Britain's Prince Charles met Pakistan's president and prime minister on Monday as the heir to the British throne kicked off his first visit to this South Asian country.
The five-day trip has been billed by British and Pakistan officials as a bid to boost bilateral cultural, economic and education relations as well as promote Charles' efforts to strengthen interfaith dialogue.
But the royal visit, which started with Charles' arrival in the capital, Islamabad, late on Sunday, is also expected to focus on efforts backed by the Prince of Wales to seek clemency for a British man of Pakistani origin who is on death row in a Pakistani prison.
Accompanied by his wife Camilla, the Duchess of Cornwall, Charles first visited Gen Pervez Musharraf, Pakistan's president, on Monday before traveling to the residence of Prime Minister Shaukat Aziz.
Charles and Camilla shook hands with Aziz, who led them into a meeting with Pakistani Cabinet officials.
Neither Charles nor Aziz spoke with reporters, but officials for both said the men held positive talks aimed at furthering British-Pakistani ties.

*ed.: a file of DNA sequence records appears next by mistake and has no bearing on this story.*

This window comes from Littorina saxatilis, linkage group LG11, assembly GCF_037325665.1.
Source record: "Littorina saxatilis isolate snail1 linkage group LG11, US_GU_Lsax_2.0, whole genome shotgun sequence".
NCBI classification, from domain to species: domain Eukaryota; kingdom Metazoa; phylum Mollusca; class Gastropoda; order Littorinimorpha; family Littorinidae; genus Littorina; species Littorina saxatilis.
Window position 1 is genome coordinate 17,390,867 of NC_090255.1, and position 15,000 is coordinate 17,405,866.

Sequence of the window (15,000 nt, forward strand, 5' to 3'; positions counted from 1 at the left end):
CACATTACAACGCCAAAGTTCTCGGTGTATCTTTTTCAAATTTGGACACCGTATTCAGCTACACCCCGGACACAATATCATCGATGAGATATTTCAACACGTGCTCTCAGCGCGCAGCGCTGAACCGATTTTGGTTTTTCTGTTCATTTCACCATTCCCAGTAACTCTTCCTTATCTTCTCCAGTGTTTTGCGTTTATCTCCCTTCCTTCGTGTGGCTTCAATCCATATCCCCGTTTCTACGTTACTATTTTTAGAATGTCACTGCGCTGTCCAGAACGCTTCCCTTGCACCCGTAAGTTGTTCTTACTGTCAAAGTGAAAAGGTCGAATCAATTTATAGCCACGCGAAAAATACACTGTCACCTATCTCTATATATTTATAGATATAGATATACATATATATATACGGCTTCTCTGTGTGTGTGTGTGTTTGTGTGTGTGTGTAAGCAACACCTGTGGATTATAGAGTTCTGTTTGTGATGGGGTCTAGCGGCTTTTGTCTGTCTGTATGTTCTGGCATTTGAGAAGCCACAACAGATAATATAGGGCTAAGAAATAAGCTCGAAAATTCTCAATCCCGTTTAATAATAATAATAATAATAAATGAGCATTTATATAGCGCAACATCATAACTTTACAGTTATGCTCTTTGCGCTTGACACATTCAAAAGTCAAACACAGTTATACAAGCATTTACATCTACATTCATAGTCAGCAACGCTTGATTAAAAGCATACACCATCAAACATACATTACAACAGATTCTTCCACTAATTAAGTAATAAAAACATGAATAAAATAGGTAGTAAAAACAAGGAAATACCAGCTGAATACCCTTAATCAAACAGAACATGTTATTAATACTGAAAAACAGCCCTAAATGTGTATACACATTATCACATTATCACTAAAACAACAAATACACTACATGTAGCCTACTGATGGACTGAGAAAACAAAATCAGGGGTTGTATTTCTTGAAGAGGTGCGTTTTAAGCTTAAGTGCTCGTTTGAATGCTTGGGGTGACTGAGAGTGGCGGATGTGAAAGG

"It is an important visit, which is less political and more cultural," Information Minister Mohammed Ali Durrani told reporters.
"This will increase contacts between the two countries."
British officials have been tightlipped on whether the Prince of Wales plans to discuss with Pakistani leaders efforts to free Mirza Tahir Hussain, a British national on death row in Pakistan for murdering a Pakistani taxi driver.
Hussain, 36, was convicted of murdering Jamshed Khan in 1988 and has been in custody ever since.
Hussain was scheduled to be executed on November 1 in Adiala Jail in Rawalpindi, a garrison city near Islamabad, but Musharraf has delayed the execution until the end of the year.
Sunday's English-language daily, The Nation, quoted unidentified diplomatic sources as saying Prince Charles would seek clemency for Hussain during his meeting with Musharraf.
Dawn, another English-language daily, said the prince would discuss Hussain's case with Pakistani officials.
Dawn also said the prince will travel to the eastern city of Lahore for a conference on interfaith harmony, and to the northwestern city of Peshawar, near the Afghan border, to address a prestigious college.
British High Commission spokesman Aidan Liddle said Prince Charles' visit to Pakistan, a predominantly Muslim nation of more than 150 million people, was aimed at improving relations between religious faiths and inspecting relief efforts in areas struck by last year's massive earthquake that killed more than 80,000 and left more than 3 million homeless.
Pakistan, a key US ally in its war on terror, witnessed violent protests following this year's publication of cartoons by European newspapers lampooning Islam's Prophet Muhammad. Muslims denounced the drawings as offensive to their religion.